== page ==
Testing key to solid state polymer development

Testing key to solid state polymer development

Interviews |
By Nick Flaherty

EEStor in Cedar Park, Texas, has been developing a ceramic polymer technology based on a Composition Modified Barium Titanate (CMBT) material that can make capacitors and supercapacitors that handle higher voltages in smaller packages.

“We’ve got to fix energy storage globally, it’s an imperative and it’s a good opportunity for us,” said Ian Clifford, president and CEO of EEStor. He recognised early on that testing was essential for the credibility of the material, especially for a licensing business. One of the challenges is that the CMBT can be added to a range of other materials with differing performance.

“Early on we started working with Intertek on test who have a lot of experience with capacitor type devices and we are now completing our phase 9 testing with them, expanding it to include two other organisations that specialise in high voltage capacitors to make sure we have a credible, repeatable process for the data,” he said. “We wanted to push the technology as far as we could and get independent certification of the technology and turn heads,” he said. “You kind of only get one chance and we wanted to put our best foot forward, and its very important to be ready. We’ll publish the Phase 9 results in the next couple of weeks with a lot of focus on that.”

“A battery is still out of our reach but in the meantime we have a product that stores more energy than other materials.,” said Bryan Kelly, vice president of production at EEStor. “CMBT mixed with glass can maintain a higher dielectric constant at voltage than other dielectrics. The Phase 7 material showed the nature of the material, a lead free relaxer with low residual polarisation, which is unique and means you get more energy out in discharge.”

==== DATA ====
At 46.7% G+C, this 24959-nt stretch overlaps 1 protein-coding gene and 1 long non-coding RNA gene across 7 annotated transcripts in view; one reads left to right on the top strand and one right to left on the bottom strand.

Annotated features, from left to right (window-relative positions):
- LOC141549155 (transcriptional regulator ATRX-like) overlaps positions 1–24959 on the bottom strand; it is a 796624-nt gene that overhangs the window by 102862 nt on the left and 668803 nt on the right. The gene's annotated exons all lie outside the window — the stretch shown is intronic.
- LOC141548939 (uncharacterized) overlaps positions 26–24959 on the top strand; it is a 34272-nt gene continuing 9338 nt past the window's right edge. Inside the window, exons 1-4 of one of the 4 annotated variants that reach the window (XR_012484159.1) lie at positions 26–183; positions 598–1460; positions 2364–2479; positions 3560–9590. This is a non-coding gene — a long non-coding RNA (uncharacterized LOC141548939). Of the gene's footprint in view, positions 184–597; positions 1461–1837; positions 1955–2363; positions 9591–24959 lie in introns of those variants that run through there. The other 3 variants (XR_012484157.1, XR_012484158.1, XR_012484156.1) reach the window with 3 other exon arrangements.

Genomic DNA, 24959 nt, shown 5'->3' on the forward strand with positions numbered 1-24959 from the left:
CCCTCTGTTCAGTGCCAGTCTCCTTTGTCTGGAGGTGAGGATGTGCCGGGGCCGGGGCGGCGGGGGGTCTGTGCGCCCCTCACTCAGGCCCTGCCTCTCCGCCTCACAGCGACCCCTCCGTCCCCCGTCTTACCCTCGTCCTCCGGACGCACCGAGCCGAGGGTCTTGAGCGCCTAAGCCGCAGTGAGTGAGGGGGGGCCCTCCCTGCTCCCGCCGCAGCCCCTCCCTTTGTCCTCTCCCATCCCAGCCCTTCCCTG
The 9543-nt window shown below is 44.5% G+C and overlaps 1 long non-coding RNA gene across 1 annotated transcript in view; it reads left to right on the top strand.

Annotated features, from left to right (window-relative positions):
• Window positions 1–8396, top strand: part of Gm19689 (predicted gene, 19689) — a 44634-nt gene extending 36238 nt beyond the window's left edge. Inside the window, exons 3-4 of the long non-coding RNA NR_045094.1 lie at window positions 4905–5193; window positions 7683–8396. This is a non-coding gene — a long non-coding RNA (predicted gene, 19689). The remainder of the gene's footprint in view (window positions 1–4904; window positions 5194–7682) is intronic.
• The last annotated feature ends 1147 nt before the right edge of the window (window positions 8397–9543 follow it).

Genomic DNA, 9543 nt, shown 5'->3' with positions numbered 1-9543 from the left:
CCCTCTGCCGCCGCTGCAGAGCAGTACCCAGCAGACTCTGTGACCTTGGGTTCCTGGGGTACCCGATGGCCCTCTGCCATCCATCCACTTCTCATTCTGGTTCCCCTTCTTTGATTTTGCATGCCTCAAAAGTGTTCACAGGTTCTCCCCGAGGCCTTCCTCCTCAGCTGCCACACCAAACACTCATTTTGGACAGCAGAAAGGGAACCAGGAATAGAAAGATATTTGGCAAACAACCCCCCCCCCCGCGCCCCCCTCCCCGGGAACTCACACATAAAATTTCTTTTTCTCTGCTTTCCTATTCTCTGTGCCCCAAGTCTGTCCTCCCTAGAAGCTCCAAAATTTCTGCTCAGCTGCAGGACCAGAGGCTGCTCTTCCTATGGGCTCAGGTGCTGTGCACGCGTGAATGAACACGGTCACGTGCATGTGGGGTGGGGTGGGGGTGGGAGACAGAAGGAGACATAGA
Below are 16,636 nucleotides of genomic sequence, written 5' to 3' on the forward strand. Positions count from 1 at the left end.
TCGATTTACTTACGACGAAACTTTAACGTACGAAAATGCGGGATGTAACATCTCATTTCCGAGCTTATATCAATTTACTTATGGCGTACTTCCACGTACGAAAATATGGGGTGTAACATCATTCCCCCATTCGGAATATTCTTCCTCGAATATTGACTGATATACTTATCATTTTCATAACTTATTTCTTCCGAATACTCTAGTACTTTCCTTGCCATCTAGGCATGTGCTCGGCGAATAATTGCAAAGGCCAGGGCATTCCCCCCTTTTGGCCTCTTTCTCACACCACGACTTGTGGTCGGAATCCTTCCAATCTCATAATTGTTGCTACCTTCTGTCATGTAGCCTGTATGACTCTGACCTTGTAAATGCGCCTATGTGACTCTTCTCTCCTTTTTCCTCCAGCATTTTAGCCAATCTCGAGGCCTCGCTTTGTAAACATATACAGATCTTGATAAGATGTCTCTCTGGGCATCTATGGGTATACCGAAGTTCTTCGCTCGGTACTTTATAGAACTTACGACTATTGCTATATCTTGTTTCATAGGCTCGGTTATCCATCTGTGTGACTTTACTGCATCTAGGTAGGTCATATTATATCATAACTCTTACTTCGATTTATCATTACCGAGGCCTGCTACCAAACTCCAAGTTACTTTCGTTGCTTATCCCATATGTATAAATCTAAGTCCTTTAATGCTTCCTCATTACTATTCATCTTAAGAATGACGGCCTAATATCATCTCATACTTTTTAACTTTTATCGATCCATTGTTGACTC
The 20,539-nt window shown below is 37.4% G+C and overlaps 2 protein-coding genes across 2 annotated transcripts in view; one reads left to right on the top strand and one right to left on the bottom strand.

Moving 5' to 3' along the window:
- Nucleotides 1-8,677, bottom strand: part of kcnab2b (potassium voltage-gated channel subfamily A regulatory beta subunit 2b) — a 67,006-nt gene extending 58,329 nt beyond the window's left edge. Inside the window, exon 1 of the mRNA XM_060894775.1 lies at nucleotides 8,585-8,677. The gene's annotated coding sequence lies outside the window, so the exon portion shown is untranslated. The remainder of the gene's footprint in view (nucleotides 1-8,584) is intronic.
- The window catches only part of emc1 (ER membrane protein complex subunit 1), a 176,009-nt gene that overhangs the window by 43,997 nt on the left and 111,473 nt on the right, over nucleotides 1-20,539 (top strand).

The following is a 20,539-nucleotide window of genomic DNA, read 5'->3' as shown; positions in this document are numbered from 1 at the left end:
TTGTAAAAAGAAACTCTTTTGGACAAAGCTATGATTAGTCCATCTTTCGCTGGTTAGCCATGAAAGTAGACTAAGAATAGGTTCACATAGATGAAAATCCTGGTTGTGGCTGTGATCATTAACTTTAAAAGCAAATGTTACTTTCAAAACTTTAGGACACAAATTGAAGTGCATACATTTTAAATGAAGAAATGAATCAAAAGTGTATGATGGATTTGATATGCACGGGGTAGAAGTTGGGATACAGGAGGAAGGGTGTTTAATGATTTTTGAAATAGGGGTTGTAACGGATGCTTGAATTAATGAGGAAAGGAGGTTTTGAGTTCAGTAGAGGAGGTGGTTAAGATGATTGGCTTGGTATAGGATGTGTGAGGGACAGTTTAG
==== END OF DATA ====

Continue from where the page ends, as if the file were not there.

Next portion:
Adding the glass changes the thermal response of the capacitor, allows a higher voltage and lowers the sintering temp so instead of precious electrodes capacitor makers can use base metal electrodes. This allows the MLCCs to be significantly smaller than aluminium electrolytic capacitors and lower cost, says Kelly, especially important at a time when MLCCs are increasingly in short supply.

The company now has several products lines, with a glass CMBT hybrid for MLCC and a pure CMBT Y5V for MLCCs in the decoupling capacitor market, as well as a version for supercapacitors.

“With the CMBT loaded polymers at room temperature we are approaching energy densities of supercapacitors. We are completely electrostatic with high voltage so we have 3K and 4kV parts with an energy density that’s suitable for the low end of the supercapacitor market,” said Kelly.  “On the ceramic side we can store 1.4wh/l and we are not going to wear out over time,” he said.

“From our perspective the development is all concurrent, the advancements we are making on the polymer side are daily and dramatic, so we are very excited about those material developments,” said Clifford.

The technology is now rolling out to manufacturers.

“Our intention is not to produce end devices but production of the CMBT, either through licensing or joint ventures. We are negotiating with tier 1 multibillion dollar organisations, the top 3 players, so we are getting interest at that level. Capacitor part manufacturing is happening in Europe and companies are definitely interested in the high voltage operation,” said Clifford. “The raw material and CMBT production can happen anywhere in the world, there are supplies of barium titanate and dopants are available around the world.”

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